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Títol: Learning Probabilistic Finite State Automata For Opponent Modelling
Autor: Cebrián Chuliá, Toni
Tutor/director/avaluador: Alquézar Mancho, René Veure Producció científica UPC; Sanfeliu, Alberto
Universitat: Universitat Politècnica de Catalunya
Matèries: Àrees temàtiques de la UPC::Informàtica::Intel·ligència artificial::Sistemes experts
Sistemes multiagent (Informàtica)
Distributed Machine Learning
Artificial Intelligence
Multi-Agent systems
Data: gen-2011
Tipus de document: Master thesis
Resum: Artificial Intelligence (AI) is the branch of the Computer Science field that tries to imbue intelligent behaviour in software systems. In the early years of the field, those systems were limited to big computing units where researchers built expert systems that exhibited some kind of intelligence. But with the advent of different kinds of networks, which the more prominent of those is the Internet, the field became interested in Distributed Artificial Intelligence (DAI) as the normal move. The field thus moved from monolithic software architectures for its AI sys- tems to architectures where several pieces of software were trying to solve a problem or had interests on their own. Those pieces of software were called Agents and the architectures that allowed the interoperation of multiple agents were called Multi-Agent Systems (MAS). The agents act as a metaphor that tries to describe those software systems that are embodied in a given environ- ment and that behave or react intelligently to events in the environment. The AI mainstream was initially interested in systems that could be taught to behave depending on the inputs perceived. However this rapidly showed ineffective because the human or the expert acted as the knowledge bottleneck for distilling useful and efficient rules. This was in best cases, in worst cases the task of enumerating the rules was difficult or plainly not affordable. This sparked the interest of another subfield, Machine Learning and its counter part in a MAS, Distributed Machine Learning. If you can not code all the scenario combinations, code within the agent the rules that allows it to learn from the environment and the actions performed. With this framework in mind, applications are endless. Agents can be used to trade bonds or other financial derivatives without human intervention, or they can be embedded in a robotics hardware and learn unseen map config- uration in distant locations like distant planets. Agents are not restricted to interactions with humans or the environment, they can also interact with other agents themselves. For instance, agents can negotiate the quality of service of a channel before establishing a communication or they can share information about the environment in a cooperative setting like robot soccer players. But there are some shortcomings that emerge in a MAS architecture. The one related to this thesis is that partitioning the task at hand into agents usually entails that agents have less memory or computing power. It is not economically feasible to replicate the big computing unit on each separate agent in our system. Thus we can say that we should think about our agents as computationally bounded , that is, they have a limited amount of computing power to learn from the environment. This has serious implications on the algorithms that are commonly used for learning in these settings. The classical approach for learning in MAS system is to use some variation of a Reinforcement Learning (RL) algorithm [BT96, SB98]. The main idea around those algorithms is that the agent has to maintain a table with the per- ceived value of each action/state pair and through multiple iterations obtain a set of decision rules that allows to take the best action for a given environment. This approach has several flaws when the current action depends on a single observation seen in the past (for instance, a warning sign that a robot per- ceives). Several techniques has been proposed to alleviate those shortcomings. For instance to avoid the combinatorial explosion of states and actions, instead of storing a table with the value of the pairs an approximating function like a neural network can be used instead. And for events in the past, we can extend the state definition of the environment creating dummy states that correspond to the N-tuple (stateN, stateN−1, . . . , stateN−t)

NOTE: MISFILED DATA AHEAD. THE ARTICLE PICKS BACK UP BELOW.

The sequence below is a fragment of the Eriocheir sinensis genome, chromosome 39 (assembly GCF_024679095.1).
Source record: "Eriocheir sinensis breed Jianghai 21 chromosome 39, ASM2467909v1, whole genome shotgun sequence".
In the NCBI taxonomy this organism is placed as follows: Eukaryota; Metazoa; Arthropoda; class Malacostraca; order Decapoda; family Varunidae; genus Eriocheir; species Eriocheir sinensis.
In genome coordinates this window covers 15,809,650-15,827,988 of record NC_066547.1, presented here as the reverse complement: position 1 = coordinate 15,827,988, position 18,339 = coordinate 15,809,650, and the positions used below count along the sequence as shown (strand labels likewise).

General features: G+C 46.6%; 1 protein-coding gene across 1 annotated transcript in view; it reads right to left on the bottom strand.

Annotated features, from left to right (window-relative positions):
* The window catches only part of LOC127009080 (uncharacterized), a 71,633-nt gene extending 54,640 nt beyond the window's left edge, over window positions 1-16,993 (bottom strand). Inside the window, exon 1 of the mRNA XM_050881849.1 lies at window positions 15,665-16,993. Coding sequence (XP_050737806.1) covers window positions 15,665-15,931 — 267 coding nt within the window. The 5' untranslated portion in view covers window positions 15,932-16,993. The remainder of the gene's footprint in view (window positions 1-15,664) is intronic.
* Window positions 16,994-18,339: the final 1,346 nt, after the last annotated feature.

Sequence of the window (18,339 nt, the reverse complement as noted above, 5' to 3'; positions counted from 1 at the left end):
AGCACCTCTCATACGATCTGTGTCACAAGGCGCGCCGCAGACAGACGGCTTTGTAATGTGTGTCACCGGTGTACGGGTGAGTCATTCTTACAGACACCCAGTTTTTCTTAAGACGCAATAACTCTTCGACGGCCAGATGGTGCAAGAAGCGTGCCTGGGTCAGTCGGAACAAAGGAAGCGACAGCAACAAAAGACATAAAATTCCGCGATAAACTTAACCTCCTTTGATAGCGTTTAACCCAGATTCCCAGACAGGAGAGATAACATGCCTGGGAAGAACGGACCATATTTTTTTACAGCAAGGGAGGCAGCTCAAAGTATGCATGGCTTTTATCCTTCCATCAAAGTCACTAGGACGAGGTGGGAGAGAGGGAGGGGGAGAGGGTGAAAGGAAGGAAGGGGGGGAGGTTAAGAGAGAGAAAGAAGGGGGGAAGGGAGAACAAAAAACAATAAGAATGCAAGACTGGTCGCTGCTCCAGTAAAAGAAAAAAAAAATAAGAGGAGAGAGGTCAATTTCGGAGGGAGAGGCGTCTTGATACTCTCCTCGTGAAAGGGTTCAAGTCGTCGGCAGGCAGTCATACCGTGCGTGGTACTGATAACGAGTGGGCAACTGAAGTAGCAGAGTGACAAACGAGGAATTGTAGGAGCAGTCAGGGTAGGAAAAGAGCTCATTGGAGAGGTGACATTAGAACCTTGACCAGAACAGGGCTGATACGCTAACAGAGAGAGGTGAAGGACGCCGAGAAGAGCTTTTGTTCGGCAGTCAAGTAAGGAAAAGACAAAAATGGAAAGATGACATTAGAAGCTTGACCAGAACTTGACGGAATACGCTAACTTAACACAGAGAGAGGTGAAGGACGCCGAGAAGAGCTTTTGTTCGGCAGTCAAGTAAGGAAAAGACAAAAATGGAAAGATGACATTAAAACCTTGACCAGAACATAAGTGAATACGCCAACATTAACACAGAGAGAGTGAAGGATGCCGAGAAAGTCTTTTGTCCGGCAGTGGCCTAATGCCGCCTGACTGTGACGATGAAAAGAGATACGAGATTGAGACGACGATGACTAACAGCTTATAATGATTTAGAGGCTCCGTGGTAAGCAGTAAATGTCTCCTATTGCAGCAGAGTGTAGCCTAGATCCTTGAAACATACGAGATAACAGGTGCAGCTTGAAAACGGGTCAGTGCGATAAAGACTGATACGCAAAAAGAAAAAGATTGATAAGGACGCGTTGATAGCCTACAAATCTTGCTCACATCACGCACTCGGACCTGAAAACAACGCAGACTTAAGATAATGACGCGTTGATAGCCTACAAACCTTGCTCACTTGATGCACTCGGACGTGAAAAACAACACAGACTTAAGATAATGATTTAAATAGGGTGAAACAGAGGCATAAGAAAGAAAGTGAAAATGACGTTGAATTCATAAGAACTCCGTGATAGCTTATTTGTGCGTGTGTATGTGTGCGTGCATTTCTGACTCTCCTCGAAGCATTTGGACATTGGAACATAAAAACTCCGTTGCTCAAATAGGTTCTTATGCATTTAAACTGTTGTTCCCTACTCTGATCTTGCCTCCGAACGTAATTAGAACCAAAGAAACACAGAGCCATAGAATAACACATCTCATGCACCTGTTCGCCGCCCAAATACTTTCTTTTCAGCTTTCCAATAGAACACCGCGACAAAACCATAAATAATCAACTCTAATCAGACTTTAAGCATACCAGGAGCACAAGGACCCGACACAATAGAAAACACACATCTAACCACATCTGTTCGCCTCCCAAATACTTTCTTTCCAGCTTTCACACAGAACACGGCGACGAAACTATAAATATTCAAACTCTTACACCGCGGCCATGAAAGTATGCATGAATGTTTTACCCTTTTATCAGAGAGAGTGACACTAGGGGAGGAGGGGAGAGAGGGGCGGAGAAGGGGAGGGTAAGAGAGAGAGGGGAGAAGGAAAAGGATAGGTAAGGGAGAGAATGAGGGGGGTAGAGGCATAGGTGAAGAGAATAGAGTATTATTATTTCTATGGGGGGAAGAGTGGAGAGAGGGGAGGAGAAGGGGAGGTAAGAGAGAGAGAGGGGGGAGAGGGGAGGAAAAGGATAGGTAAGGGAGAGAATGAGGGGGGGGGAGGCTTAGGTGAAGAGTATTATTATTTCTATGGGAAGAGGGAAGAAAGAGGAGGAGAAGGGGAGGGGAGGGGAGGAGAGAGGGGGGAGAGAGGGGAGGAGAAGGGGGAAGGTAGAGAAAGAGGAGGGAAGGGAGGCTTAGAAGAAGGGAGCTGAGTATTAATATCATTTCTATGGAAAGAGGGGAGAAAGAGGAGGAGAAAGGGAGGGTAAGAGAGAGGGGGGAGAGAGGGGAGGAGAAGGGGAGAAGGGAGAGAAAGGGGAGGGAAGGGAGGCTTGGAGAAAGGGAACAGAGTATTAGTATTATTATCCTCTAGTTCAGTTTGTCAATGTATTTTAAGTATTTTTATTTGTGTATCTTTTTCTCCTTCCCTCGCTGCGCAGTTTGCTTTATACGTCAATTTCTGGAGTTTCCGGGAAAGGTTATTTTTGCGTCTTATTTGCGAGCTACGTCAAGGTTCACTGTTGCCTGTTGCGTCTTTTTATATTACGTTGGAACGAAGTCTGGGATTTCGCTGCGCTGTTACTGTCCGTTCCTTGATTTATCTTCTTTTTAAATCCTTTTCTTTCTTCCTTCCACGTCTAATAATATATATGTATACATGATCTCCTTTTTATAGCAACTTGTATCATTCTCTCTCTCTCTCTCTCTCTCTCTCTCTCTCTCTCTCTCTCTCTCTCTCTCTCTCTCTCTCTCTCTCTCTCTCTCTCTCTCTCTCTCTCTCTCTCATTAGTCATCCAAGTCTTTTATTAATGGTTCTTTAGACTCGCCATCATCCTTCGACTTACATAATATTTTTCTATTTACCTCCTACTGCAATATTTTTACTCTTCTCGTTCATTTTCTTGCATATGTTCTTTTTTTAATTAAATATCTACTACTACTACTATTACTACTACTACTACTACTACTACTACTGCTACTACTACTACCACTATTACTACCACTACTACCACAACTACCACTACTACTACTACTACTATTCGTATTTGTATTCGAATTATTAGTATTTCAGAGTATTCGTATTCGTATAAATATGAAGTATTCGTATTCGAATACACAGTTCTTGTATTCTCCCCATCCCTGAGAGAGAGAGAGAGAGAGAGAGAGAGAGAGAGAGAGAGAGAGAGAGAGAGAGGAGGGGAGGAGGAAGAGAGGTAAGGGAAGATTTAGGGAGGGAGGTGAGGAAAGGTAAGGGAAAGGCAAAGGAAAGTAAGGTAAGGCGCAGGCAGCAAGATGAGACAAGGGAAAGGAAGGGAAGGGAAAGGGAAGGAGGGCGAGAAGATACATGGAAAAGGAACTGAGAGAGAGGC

URI: http://hdl.handle.net/2099.1/11152
Condicions d'accés: Open Access
Apareix a les col·leccions:Master in Artificial Intelligence - MAI (Pla 2006)
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